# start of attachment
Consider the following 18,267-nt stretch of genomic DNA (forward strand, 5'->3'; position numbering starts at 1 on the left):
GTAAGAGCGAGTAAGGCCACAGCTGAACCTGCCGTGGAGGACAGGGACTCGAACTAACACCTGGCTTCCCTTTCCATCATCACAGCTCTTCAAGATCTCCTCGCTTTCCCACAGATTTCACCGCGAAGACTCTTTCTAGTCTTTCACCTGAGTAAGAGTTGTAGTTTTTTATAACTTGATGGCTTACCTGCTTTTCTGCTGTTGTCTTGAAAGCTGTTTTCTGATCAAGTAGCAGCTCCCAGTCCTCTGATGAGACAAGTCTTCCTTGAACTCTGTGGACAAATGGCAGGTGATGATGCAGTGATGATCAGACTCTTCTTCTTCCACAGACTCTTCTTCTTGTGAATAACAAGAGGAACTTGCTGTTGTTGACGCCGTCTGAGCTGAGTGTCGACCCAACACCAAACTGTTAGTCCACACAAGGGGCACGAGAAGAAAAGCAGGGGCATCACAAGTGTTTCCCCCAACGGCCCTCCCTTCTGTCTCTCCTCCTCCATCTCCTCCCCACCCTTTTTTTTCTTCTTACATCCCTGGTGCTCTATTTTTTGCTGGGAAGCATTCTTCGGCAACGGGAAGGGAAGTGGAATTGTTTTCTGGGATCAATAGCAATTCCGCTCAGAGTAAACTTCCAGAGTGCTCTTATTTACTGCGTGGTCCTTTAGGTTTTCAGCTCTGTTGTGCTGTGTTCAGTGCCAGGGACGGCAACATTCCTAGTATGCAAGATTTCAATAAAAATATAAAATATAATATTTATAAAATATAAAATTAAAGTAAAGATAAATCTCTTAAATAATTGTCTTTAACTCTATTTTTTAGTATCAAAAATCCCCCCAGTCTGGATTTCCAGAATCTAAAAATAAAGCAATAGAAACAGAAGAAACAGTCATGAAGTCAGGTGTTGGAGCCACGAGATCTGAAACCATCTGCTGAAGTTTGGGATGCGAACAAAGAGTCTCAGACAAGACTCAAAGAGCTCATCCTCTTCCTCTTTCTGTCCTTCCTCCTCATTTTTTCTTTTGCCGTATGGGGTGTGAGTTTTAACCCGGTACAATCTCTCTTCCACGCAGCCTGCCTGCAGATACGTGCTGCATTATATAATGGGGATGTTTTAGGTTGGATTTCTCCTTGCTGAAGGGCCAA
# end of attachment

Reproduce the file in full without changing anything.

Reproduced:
Consider the following 18,267-nt stretch of genomic DNA (forward strand, 5'->3'; position numbering starts at 1 on the left):
GTAAGAGCGAGTAAGGCCACAGCTGAACCTGCCGTGGAGGACAGGGACTCGAACTAACACCTGGCTTCCCTTTCCATCATCACAGCTCTTCAAGATCTCCTCGCTTTCCCACAGATTTCACCGCGAAGACTCTTTCTAGTCTTTCACCTGAGTAAGAGTTGTAGTTTTTTATAACTTGATGGCTTACCTGCTTTTCTGCTGTTGTCTTGAAAGCTGTTTTCTGATCAAGTAGCAGCTCCCAGTCCTCTGATGAGACAAGTCTTCCTTGAACTCTGTGGACAAATGGCAGGTGATGATGCAGTGATGATCAGACTCTTCTTCTTCCACAGACTCTTCTTCTTGTGAATAACAAGAGGAACTTGCTGTTGTTGACGCCGTCTGAGCTGAGTGTCGACCCAACACCAAACTGTTAGTCCACACAAGGGGCACGAGAAGAAAAGCAGGGGCATCACAAGTGTTTCCCCCAACGGCCCTCCCTTCTGTCTCTCCTCCTCCATCTCCTCCCCACCCTTTTTTTTCTTCTTACATCCCTGGTGCTCTATTTTTTGCTGGGAAGCATTCTTCGGCAACGGGAAGGGAAGTGGAATTGTTTTCTGGGATCAATAGCAATTCCGCTCAGAGTAAACTTCCAGAGTGCTCTTATTTACTGCGTGGTCCTTTAGGTTTTCAGCTCTGTTGTGCTGTGTTCAGTGCCAGGGACGGCAACATTCCTAGTATGCAAGATTTCAATAAAAATATAAAATATAATATTTATAAAATATAAAATTAAAGTAAAGATAAATCTCTTAAATAATTGTCTTTAACTCTATTTTTTAGTATCAAAAATCCCCCCAGTCTGGATTTCCAGAATCTAAAAATAAAGCAATAGAAACAGAAGAAACAGTCATGAAGTCAGGTGTTGGAGCCACGAGATCTGAAACCATCTGCTGAAGTTTGGGATGCGAACAAAGAGTCTCAGACAAGACTCAAAGAGCTCATCCTCTTCCTCTTTCTGTCCTTCCTCCTCATTTTTTCTTTTGCCGTATGGGGTGTGAGTTTTAACCCGGTACAATCTCTCTTCCACGCAGCCTGCCTGCAGATACGTGCTGCATTATATAATGGGGATGTTTTAGGTTGGATTTCTCCTTGCTGAAGGGCCAA